Libyan cease-fire may reconcile Turkish, Russian interests

Talmiz Ahmad

Libya was on Friday dragged from the certainty of war and offered an unexpected prospect of peace. Prime Minister Fayez Al-Sarraj of the Tripoli-based Government of National Accord (GNA) ordered an immediate cease-fire. This call was immediately echoed by the Tobruk-based Libyan Parliament Speaker Aguila Saleh.

In his statement, Al-Sarraj called for the withdrawal of foreign troops from Libya, the restoration of the country’s oil production, and presidential and parliamentary elections in March. He also backed the equitable sharing of oil revenues between the Tripoli and Tobruk governments.

This cease-fire was preceded by talks organized by the UN special envoy for Libya in Geneva, as well as calls between the Russian and Turkish foreign ministers, whose governments are backing rival factions in Libya.

The announcement has dramatically ended the momentum toward a nationwide conflict. Over the last month, the Tripoli government and its Turkish supporters had made it clear that their objective was to take Sirte, the oil-exporting port on the Mediterranean and gateway to the oil fields, and Al-Jufra airbase in central Libya.

Egypt, backing Tripoli’s opponent, Field Marshall Khalifa Haftar, had said that any hostile movement toward the Sirte-Jufra line would trigger an immediate Egyptian military response. Through July and most of August, battle lines were being sharpened.

Haftar is backed by about 2,500 mercenaries from the private Russian military contractor Wagner, while Turkey has brought in nearly 4,000 fighters from the militias it supports in Syria. In the event of conflict, Turkey is likely to seek air superiority through its air force, air defense systems, and highly advanced drones.

Turkey is confronted by Egypt and its UAE ally, with the latter maintaining formidable air capacity at the Egypt-Libya border and at the Al-Khadim airbase in eastern Libya. Egypt has also boosted local support by reaching out to Libyan tribes directly and assuring them of air and ground support in the event of war.

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As the battle for Sirte loomed, there was much diplomatic activity. US President Donald Trump spoke to the leaders of Turkey, Egypt and France, calling on them to “de-escalate” the situation by controlling the influx of foreign fighters and weaponry. He asked French President Emmanuel Macron to detach Haftar from his allies and promote cooperation between him and the GNA.

US National Security Adviser Robert O’Brien said the US was engaged in a “360-degree diplomatic engagement” with all stakeholders in a bid to obtain a cease-fire. These efforts appear to have gone nowhere, since Haftar remains firmly with his partners, while Turkish President Recep Tayyip Erdogan complained that only Turkish supplies to its allies were being blocked by the Europeans in the Mediterranean.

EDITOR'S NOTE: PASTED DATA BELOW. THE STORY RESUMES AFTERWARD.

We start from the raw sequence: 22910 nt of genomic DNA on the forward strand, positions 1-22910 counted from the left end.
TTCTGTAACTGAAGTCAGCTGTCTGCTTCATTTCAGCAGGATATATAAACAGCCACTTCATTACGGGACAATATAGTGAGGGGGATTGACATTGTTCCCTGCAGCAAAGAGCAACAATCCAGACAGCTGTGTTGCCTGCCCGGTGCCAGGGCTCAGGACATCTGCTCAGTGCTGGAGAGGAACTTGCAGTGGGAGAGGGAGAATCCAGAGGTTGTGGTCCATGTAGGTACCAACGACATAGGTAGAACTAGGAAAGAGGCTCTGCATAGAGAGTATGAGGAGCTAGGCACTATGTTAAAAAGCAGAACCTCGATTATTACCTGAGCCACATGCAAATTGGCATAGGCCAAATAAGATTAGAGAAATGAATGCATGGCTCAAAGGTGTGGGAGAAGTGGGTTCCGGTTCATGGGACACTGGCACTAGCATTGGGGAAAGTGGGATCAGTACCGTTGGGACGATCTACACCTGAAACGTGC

The principal players in Libya have very substantial stakes. Through its ties with the GNA, Turkey is asserting its outreach across the Mediterranean for its gas resources, alarming Greece, Cyprus, Israel and Egypt. With its commitment to political Islam and Erdogan’s desire to revive Ottoman glory, Turkey also has ideological and strategic interests in the region.

Russia is keen to expand its presence in the Mediterranean by establishing bases in Libya as an extension of its naval base at Tartus and airbase at Hmeimim, both on the Syrian coast, and also to participate in the development of the country’s energy and economic recovery projects when peace is restored.

Egypt is Turkey’s rival in that it strongly opposes political Islam being consolidated in the region, while Cairo also views the Turkish presence in Libya and the Mediterranean in general as a long-term security concern. Hence, Egypt has entered into an agreement with Greece to set up an exclusive economic zone for hydrocarbon drilling to rival Turkey’s claims. It is also reported to be expanding its political and even military ties with the Kurds in northeastern Syria to confront Turkey.

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Both the US and the EU are opposed to Russia’s entry into their strategic space in the Mediterranean. They also have concerns about the intentions of Turkey, their NATO partner, which is playing a disruptive role in the Mediterranean, while consorting politically and militarily with their rival, Russia, in Syria — and possibly even Libya too.

While Erdogan has retained close ties with Trump, his serious strategic partnership has been with Putin.

While Erdogan has retained close ties with Trump, his serious strategic partnership has been with Vladimir Putin. Though rivals in Libya, in January they worked together on a cease-fire plan that was only scuttled by Haftar’s last-minute walk-out.

It is likely that the latest cease-fire in Libya is the result of close consultations between Turkey and Russia, as they work together to reconcile their interests and share in the spoils in Libya and the Mediterranean. However, given the competing concerns and interests of other players in the Libyan arena — and Haftar’s rejection of the cease-fire — peace may still be a long way off.

Talmiz Ahmad is an author and former Indian ambassador to Saudi Arabia, Oman and the UAE. He holds the Ram Sathe Chair for International Studies at the Symbiosis International University in Pune.

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